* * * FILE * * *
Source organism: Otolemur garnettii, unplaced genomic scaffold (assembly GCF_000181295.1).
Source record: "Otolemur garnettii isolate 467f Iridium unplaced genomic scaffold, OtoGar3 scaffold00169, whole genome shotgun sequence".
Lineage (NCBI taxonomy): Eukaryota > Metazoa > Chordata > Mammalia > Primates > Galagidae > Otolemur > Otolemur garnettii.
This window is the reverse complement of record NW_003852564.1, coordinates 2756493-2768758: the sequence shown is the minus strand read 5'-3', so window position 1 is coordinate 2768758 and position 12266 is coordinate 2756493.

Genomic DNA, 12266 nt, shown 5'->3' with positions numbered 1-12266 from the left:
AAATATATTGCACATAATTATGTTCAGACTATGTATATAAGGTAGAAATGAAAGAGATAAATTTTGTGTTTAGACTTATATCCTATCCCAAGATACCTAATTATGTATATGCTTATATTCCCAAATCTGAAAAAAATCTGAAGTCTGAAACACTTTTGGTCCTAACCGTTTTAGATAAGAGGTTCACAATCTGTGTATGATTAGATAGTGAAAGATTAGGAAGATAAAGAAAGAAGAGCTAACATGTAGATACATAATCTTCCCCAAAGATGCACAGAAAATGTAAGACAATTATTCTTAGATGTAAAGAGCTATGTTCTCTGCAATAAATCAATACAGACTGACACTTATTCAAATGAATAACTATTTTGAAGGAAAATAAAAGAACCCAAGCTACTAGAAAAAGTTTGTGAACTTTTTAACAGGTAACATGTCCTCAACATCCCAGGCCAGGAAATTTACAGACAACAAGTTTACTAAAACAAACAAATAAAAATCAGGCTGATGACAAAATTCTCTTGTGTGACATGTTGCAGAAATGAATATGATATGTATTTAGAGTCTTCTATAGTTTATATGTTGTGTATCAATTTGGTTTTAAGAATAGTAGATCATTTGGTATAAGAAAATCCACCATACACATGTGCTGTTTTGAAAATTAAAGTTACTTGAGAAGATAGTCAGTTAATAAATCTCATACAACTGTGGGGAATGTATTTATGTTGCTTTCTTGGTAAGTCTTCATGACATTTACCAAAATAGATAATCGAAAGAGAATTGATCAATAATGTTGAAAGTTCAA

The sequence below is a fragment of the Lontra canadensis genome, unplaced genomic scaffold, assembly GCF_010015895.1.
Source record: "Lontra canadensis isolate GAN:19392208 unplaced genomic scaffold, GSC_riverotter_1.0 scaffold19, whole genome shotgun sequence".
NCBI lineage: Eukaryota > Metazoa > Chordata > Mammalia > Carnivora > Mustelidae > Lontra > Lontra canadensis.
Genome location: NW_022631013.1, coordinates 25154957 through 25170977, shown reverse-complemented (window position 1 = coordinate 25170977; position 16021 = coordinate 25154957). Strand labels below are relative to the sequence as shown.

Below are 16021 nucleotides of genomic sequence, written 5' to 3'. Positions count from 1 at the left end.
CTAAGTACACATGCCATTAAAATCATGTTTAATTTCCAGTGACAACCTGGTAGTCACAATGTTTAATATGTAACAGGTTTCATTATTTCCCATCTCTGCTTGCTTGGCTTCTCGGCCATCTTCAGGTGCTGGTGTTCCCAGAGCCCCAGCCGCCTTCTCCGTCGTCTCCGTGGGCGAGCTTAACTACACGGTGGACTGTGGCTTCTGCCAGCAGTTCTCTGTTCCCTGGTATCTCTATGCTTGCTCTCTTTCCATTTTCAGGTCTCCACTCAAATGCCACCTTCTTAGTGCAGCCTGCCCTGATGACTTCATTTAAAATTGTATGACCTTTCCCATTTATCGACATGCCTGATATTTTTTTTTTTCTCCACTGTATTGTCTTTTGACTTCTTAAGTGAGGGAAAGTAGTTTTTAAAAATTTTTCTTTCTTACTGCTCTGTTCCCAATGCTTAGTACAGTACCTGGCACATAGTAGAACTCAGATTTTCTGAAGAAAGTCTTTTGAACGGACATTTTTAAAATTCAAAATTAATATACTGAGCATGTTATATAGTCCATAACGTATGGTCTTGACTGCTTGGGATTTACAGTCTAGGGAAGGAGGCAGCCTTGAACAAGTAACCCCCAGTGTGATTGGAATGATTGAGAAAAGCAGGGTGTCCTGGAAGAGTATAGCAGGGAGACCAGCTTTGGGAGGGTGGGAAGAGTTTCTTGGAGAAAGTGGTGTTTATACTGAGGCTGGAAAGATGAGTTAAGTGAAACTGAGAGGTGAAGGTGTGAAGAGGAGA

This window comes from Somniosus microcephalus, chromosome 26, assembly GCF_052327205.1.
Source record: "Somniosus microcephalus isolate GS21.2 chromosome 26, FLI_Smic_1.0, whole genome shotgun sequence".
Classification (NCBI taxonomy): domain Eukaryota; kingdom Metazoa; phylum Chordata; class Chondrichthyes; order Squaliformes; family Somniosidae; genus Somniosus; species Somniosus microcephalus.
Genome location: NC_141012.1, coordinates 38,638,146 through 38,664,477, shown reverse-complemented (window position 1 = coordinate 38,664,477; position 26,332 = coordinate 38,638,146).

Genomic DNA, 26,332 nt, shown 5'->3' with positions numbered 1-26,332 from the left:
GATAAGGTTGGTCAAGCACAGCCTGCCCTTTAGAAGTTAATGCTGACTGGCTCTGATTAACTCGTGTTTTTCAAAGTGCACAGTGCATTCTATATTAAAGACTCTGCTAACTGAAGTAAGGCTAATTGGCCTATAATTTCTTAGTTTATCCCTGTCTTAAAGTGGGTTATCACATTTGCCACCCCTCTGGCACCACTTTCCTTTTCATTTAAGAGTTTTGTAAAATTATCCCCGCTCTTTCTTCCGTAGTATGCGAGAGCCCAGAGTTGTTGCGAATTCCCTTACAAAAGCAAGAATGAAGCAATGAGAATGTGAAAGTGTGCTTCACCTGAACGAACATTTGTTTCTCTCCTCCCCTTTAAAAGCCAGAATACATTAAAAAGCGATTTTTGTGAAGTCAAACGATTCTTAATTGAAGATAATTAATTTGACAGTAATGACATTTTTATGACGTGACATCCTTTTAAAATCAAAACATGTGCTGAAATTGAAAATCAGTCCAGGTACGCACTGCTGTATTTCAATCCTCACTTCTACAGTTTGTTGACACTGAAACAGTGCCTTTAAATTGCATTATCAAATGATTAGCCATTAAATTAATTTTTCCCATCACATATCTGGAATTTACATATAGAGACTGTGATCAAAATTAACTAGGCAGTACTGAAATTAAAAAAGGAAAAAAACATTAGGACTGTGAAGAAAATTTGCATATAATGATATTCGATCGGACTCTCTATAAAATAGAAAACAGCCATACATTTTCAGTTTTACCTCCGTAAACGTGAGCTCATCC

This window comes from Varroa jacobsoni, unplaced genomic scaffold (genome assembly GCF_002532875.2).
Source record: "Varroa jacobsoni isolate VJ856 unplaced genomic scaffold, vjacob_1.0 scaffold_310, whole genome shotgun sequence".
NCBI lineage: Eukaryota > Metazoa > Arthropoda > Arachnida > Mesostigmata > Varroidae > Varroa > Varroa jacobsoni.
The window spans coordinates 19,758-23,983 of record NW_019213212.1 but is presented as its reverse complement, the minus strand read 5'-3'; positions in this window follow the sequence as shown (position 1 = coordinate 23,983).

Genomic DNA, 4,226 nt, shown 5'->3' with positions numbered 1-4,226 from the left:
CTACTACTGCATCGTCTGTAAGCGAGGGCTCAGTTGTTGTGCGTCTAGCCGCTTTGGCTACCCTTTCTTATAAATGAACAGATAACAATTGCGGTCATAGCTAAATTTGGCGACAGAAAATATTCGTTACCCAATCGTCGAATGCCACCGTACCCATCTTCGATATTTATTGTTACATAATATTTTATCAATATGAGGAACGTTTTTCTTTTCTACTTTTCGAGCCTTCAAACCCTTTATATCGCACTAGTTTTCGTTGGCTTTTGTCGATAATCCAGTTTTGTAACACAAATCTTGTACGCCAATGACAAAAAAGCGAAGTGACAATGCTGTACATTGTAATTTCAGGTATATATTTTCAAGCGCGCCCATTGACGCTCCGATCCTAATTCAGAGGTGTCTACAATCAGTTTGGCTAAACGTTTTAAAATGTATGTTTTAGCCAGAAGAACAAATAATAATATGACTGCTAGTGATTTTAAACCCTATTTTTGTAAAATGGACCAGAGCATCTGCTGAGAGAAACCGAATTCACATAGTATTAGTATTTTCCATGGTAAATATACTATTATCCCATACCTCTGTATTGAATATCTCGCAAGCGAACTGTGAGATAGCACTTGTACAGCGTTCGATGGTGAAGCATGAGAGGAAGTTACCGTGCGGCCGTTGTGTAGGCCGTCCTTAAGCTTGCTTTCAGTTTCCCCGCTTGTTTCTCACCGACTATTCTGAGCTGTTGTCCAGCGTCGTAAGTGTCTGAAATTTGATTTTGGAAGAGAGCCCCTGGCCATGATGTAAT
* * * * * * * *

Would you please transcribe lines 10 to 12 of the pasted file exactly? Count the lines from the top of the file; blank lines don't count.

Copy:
Genome location: NW_022631013.1, coordinates 25154957 through 25170977, shown reverse-complemented (window position 1 = coordinate 25170977; position 16021 = coordinate 25154957). Strand labels below are relative to the sequence as shown.

Below are 16021 nucleotides of genomic sequence, written 5' to 3'. Positions count from 1 at the left end.
CTAAGTACACATGCCATTAAAATCATGTTTAATTTCCAGTGACAACCTGGTAGTCACAATGTTTAATATGTAACAGGTTTCATTATTTCCCATCTCTGCTTGCTTGGCTTCTCGGCCATCTTCAGGTGCTGGTGTTCCCAGAGCCCCAGCCGCCTTCTCCGTCGTCTCCGTGGGCGAGCTTAACTACACGGTGGACTGTGGCTTCTGCCAGCAGTTCTCTGTTCCCTGGTATCTCTATGCTTGCTCTCTTTCCATTTTCAGGTCTCCACTCAAATGCCACCTTCTTAGTGCAGCCTGCCCTGATGACTTCATTTAAAATTGTATGACCTTTCCCATTTATCGACATGCCTGATATTTTTTTTTTTCTCCACTGTATTGTCTTTTGACTTCTTAAGTGAGGGAAAGTAGTTTTTAAAAATTTTTCTTTCTTACTGCTCTGTTCCCAATGCTTAGTACAGTACCTGGCACATAGTAGAACTCAGATTTTCTGAAGAAAGTCTTTTGAACGGACATTTTTAAAATTCAAAATTAATATACTGAGCATGTTATATAGTCCATAACGTATGGTCTTGACTGCTTGGGATTTACAGTCTAGGGAAGGAGGCAGCCTTGAACAAGTAACCCCCAGTGTGATTGGAATGATTGAGAAAAGCAGGGTGTCCTGGAAGAGTATAGCAGGGAGACCAGCTTTGGGAGGGTGGGAAGAGTTTCTTGGAGAAAGTGGTGTTTATACTGAGGCTGGAAAGATGAGTTAAGTGAAACTGAGAGGTGAAGGTGTGAAGAGGAGA